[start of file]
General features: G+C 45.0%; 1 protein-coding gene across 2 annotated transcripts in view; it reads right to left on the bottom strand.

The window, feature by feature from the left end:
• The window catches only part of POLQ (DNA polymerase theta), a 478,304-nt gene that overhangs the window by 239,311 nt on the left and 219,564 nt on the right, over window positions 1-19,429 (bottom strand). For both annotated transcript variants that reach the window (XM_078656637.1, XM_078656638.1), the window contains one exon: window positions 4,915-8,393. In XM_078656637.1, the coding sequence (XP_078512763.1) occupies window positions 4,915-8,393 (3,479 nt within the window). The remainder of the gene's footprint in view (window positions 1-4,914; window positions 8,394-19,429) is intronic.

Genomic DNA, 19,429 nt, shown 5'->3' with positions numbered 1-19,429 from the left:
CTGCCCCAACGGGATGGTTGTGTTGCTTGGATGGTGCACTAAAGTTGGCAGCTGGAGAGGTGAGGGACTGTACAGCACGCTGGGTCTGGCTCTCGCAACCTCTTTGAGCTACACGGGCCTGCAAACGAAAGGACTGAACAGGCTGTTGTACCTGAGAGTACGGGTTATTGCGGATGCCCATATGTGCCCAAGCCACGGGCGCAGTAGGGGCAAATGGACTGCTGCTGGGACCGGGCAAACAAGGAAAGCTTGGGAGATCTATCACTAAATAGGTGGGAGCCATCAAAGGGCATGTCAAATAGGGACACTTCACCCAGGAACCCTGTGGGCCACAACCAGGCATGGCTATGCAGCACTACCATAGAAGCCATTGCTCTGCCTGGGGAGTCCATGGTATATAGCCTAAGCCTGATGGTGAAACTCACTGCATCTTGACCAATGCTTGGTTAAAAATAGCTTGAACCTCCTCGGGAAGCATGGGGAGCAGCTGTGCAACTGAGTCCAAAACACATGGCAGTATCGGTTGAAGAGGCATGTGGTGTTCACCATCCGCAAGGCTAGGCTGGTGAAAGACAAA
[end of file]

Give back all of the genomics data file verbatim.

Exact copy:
General features: G+C 45.0%; 1 protein-coding gene across 2 annotated transcripts in view; it reads right to left on the bottom strand.

The window, feature by feature from the left end:
• The window catches only part of POLQ (DNA polymerase theta), a 478,304-nt gene that overhangs the window by 239,311 nt on the left and 219,564 nt on the right, over window positions 1-19,429 (bottom strand). For both annotated transcript variants that reach the window (XM_078656637.1, XM_078656638.1), the window contains one exon: window positions 4,915-8,393. In XM_078656637.1, the coding sequence (XP_078512763.1) occupies window positions 4,915-8,393 (3,479 nt within the window). The remainder of the gene's footprint in view (window positions 1-4,914; window positions 8,394-19,429) is intronic.

Genomic DNA, 19,429 nt, shown 5'->3' with positions numbered 1-19,429 from the left:
CTGCCCCAACGGGATGGTTGTGTTGCTTGGATGGTGCACTAAAGTTGGCAGCTGGAGAGGTGAGGGACTGTACAGCACGCTGGGTCTGGCTCTCGCAACCTCTTTGAGCTACACGGGCCTGCAAACGAAAGGACTGAACAGGCTGTTGTACCTGAGAGTACGGGTTATTGCGGATGCCCATATGTGCCCAAGCCACGGGCGCAGTAGGGGCAAATGGACTGCTGCTGGGACCGGGCAAACAAGGAAAGCTTGGGAGATCTATCACTAAATAGGTGGGAGCCATCAAAGGGCATGTCAAATAGGGACACTTCACCCAGGAACCCTGTGGGCCACAACCAGGCATGGCTATGCAGCACTACCATAGAAGCCATTGCTCTGCCTGGGGAGTCCATGGTATATAGCCTAAGCCTGATGGTGAAACTCACTGCATCTTGACCAATGCTTGGTTAAAAATAGCTTGAACCTCCTCGGGAAGCATGGGGAGCAGCTGTGCAACTGAGTCCAAAACACATGGCAGTATCGGTTGAAGAGGCATGTGGTGTTCACCATCCGCAAGGCTAGGCTGGTGAAAGACAAA